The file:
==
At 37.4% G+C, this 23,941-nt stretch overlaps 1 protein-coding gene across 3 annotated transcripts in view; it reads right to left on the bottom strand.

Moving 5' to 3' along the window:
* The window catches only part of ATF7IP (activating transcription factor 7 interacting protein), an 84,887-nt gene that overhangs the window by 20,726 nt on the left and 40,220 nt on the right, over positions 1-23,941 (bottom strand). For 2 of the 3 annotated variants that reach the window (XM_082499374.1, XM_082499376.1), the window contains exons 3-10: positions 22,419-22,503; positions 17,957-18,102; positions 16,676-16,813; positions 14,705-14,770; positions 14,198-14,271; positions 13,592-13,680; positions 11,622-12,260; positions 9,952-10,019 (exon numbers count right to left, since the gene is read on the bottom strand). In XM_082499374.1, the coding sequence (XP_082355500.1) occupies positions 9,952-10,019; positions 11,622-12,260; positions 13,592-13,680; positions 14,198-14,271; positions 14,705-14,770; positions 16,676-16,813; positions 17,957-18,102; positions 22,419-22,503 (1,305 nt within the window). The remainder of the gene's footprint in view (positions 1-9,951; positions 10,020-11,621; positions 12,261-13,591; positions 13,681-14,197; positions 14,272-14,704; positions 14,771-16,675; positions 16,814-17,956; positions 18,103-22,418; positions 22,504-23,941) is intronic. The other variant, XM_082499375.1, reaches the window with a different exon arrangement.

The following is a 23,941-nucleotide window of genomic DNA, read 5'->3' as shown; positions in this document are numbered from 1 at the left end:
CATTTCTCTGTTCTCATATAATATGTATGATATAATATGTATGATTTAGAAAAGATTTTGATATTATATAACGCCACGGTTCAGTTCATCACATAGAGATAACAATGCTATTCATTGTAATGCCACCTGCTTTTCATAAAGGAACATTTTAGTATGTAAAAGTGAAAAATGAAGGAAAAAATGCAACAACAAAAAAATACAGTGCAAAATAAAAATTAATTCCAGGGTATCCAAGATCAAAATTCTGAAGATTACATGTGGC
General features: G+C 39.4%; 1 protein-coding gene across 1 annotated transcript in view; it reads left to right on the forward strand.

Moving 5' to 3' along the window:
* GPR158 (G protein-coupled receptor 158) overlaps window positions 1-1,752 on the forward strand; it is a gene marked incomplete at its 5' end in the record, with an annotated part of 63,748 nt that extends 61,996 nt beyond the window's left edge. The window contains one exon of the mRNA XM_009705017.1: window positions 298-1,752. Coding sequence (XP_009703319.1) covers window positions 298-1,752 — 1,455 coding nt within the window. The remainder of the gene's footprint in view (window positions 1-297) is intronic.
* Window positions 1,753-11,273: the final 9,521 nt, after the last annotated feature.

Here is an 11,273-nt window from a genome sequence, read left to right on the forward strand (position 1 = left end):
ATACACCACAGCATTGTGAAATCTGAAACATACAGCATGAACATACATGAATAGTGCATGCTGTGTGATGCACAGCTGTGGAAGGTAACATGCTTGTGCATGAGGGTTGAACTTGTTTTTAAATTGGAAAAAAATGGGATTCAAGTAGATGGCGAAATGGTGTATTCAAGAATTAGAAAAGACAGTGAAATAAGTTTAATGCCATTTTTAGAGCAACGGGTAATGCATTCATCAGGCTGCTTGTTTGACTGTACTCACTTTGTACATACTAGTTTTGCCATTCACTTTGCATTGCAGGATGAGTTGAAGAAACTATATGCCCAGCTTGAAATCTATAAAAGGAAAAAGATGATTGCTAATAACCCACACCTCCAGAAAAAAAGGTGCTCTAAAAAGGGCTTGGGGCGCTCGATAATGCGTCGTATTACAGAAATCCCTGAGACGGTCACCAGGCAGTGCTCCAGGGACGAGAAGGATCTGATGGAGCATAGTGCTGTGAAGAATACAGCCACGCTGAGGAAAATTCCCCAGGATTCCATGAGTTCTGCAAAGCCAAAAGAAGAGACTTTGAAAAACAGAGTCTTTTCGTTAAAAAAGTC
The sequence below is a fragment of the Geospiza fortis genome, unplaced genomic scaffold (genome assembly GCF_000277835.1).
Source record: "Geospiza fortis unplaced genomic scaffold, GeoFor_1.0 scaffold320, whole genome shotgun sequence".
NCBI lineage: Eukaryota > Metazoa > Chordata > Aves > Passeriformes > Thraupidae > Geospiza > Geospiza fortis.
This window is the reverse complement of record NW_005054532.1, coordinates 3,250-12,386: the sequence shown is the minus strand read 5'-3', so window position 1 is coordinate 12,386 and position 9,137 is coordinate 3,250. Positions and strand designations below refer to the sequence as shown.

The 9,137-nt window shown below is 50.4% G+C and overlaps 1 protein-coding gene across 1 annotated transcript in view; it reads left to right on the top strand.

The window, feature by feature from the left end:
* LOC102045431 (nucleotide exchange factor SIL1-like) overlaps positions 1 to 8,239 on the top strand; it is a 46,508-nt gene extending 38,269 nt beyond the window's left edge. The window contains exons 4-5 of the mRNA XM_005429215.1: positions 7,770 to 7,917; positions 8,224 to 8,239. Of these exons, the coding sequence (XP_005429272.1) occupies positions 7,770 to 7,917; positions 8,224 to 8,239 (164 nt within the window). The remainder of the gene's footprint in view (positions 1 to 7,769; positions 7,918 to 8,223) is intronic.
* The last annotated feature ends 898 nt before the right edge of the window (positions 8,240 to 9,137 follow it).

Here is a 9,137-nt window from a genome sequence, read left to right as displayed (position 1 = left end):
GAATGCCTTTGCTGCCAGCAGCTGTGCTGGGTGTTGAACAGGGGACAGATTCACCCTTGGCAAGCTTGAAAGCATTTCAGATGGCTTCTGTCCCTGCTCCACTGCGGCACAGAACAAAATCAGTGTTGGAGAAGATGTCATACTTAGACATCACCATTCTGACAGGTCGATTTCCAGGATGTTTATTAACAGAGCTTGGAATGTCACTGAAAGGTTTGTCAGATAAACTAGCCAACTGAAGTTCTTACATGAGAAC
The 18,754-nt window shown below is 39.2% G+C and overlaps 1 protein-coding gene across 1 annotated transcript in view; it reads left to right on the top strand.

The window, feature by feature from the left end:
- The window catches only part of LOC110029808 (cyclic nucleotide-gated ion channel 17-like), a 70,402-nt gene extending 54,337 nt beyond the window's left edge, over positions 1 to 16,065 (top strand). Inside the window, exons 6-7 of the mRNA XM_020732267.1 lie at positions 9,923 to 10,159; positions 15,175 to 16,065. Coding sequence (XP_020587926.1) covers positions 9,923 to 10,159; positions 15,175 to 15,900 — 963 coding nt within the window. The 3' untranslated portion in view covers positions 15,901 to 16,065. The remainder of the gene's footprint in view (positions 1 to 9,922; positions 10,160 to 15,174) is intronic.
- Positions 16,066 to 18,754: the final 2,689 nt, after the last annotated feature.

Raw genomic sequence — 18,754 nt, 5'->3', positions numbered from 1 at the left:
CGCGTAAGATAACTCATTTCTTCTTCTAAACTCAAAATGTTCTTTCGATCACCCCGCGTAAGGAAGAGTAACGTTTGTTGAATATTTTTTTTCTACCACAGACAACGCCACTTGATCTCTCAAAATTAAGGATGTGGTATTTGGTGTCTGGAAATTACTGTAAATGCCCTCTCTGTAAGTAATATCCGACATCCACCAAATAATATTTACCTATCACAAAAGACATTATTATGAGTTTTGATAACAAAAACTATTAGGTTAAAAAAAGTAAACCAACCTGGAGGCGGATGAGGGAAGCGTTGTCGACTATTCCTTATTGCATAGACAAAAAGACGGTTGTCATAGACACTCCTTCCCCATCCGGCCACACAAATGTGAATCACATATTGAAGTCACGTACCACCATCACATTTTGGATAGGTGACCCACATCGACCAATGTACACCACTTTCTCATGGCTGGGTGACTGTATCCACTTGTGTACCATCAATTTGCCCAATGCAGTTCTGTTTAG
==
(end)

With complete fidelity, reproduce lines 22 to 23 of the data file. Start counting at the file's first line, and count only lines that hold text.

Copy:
The 18,754-nt window shown below is 39.2% G+C and overlaps 1 protein-coding gene across 1 annotated transcript in view; it reads left to right on the top strand.

The window, feature by feature from the left end: